Immortalised in the posters of Toulouse-Lautrec and later on screen by Baz Luhrmann, the Moulin Rouge twinkles beneath a 1925 replica of its original red windmill. Yes, it’s rife with bus-tour crowds. But from the opening bars of music to the last high kick it’s a whirl of fantastical costumes, sets, choreography and champagne. Booking advised.
Le Vieux Belleville
This old-fashioned bistro and musette at the top of Parc de Belleville is an atmospheric venue for performances of chansons featuring accordions and an organ grinder three times a week. It’s a lively favourite with locals, though, so booking ahead is advised. The ‘Old Belleville’ serves classic bistro food (open for lunch Monday to Friday, dinner Tuesday to Saturday).
A huge old music hall with a great sound system, L’Élysée-Montmartre is one of the better venues in Paris for one-off hip-hop and indie concerts (ex-Wu Tang Clan, Hush Puppies, Morgan Heritage, Sabotage). It opens for concerts at 6.30pm and hosts club events and big-name DJs at 11.30pm on Fridays and Saturdays.
The city’s original opera house is smaller than its Bastille counterpart, but boasts perfect acoustics. Due to its odd shape, however, some seats have limited or no visibility. Ticket prices and conditions (including last-minute discounts) are available at the box office.
This arts and music venue by the Canal St-Martin attracts an underground crowd from noon till past midnight, for drinks, meals, concerts, dance nights and even art exhibitions. At the time of writing gourmet-hamburger food truck Le Camion qui Fume was setting up shop here on Sundays.
Most museums and shops are closed on France's jours fériés (public holidays). When a holiday falls on a Tuesday or Thursday, expect to see a lot of shuttered storefronts on that Monday or Friday as well. The doors of banks are good places to check for announcements of long holiday weekends.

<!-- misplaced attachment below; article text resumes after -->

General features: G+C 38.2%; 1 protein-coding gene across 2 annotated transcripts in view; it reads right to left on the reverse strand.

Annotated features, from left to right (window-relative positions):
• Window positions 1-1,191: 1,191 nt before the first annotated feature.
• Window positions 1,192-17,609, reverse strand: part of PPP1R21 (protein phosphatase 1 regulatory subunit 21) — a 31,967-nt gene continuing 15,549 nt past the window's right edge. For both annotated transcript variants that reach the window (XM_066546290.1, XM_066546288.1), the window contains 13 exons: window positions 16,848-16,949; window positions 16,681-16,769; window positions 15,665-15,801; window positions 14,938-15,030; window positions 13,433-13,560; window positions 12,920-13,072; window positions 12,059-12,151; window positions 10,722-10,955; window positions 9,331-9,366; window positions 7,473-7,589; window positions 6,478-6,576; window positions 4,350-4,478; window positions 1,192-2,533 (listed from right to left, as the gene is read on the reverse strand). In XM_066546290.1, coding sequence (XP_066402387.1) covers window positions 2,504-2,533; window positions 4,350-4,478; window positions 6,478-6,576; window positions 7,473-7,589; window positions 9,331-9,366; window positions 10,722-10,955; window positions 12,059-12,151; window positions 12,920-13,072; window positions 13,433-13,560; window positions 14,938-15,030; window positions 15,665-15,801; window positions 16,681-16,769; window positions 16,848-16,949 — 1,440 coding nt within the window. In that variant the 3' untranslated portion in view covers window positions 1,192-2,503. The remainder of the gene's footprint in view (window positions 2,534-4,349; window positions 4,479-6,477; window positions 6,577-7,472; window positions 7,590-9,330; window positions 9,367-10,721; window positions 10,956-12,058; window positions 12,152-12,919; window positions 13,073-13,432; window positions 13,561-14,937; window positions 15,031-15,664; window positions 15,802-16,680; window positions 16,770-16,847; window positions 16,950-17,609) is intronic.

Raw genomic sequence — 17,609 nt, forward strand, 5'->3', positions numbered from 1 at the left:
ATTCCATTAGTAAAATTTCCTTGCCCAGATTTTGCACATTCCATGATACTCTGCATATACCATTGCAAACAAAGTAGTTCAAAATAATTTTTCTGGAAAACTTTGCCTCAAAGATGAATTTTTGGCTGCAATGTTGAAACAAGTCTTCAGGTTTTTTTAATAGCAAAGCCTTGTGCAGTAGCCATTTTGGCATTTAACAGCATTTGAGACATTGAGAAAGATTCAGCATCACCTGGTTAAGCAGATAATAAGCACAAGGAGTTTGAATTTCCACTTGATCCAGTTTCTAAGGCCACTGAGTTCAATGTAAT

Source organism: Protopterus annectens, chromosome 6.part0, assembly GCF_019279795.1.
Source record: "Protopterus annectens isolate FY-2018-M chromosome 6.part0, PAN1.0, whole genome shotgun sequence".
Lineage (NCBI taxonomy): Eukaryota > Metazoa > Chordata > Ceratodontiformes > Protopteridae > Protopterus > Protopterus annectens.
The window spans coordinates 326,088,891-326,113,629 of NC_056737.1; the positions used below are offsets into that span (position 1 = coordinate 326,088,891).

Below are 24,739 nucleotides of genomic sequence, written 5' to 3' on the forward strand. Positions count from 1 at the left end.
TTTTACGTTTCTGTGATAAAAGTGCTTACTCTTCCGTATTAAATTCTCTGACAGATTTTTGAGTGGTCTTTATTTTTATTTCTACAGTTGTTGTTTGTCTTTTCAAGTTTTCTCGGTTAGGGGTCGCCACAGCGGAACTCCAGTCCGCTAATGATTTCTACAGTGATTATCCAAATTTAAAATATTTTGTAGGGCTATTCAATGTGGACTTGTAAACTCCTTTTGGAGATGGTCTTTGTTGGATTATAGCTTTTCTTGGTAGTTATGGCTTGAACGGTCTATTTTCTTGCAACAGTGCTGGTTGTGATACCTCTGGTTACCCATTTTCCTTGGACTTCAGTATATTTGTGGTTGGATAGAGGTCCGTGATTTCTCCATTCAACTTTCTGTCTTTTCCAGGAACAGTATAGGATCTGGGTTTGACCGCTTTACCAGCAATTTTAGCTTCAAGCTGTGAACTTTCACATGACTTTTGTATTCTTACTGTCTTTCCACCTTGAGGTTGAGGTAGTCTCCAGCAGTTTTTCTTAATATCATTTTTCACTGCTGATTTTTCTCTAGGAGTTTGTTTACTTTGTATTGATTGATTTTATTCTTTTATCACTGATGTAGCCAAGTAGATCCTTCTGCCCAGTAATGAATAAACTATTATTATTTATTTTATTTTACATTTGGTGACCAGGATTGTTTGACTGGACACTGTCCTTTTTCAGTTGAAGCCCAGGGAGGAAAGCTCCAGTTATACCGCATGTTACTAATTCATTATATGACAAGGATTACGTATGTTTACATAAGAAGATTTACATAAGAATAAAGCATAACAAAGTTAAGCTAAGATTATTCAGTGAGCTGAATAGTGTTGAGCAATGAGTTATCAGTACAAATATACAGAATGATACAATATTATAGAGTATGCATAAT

France's national day, 14 July, commemorates the 1789 storming of the Bastille prison, the event that kicked off the French Revolution. Across the country, the holiday is celebrated with serious abandon, especially in Paris, where the day ends with a massive fireworks display and throngs of people in the streets.
Banlieues Bleues - Mar/Apr
The 'Suburban Blues' jazz and blues festival is held over five weeks in March and April in the northern suburbs of Paris, including St-Denis, and attracts some big-name talent.
French Open Tennis Tournament - May/Jun
The glitzy Les internationaux de France de Roland-Garros, takes place from late May to mid-June at Stade Roland Garros (metro Porte d'Auteuil) at the southern edge of the Bois de Boulogne in the 16e.
Gay, Lesbian, Bi and Trans Pride Parade - late Jun
This colourful Saturday-afternoon parade in very late June through the Marais to Bastille celebrates Gay Pride Day, with various bars and clubs sponsoring floats, and participants in some pretty outrageous costumes.
Fête de la musique - 21 Jun
This national music festival welcomes in summer on Midsummer's Night (21 June) and caters to a great diversity of tastes (including jazz, reggae and classical), featuring staged and impromptu live performances all over the city.
Paris Plages - mid- Jul to mid-Aug
From mid-July to mid-August, the 'Paris Beaches' - at Louvre/Pont de Sully, Port de la Gare and Bassin de la Villette - see Parisians lounge on the banks of the Seine among sun beds, palm trees and trucked-in sand.
Festival d'Automne - Sep-Dec
As the tourist hordes leave and Parisians return from their holidays, the 'Autumn Festival' of arts mounts citywide exhibitions, concerts, dance and theatre productions from mid-September to December.
International Contemporary Art Fair - Oct
Food and Drink
‘Bistrot carnivore’ is the strapline of this ingenious restaurant concocted around France’s most respected culinary products. The concept here is Appellation d’Origine Contrôlée (AOC), meaning everything has been reared or made according to strict guidelines designed to protect a product unique to a particular village, town or area. The result? Only the best!
Rare is the chance to taste porc noir de Bigorre, a type of black pig bred in the Pyrénées.
Inconspicuously situated in a quiet street, this heritage-listed 1906 art nouveau ‘soup kitchen’, with mirrored walls, floral motifs and ceramic tiling, was built in 1906 to feed market workers. Despite the magnificent interior, the food – inspired by age-old recipes – is by no means an afterthought.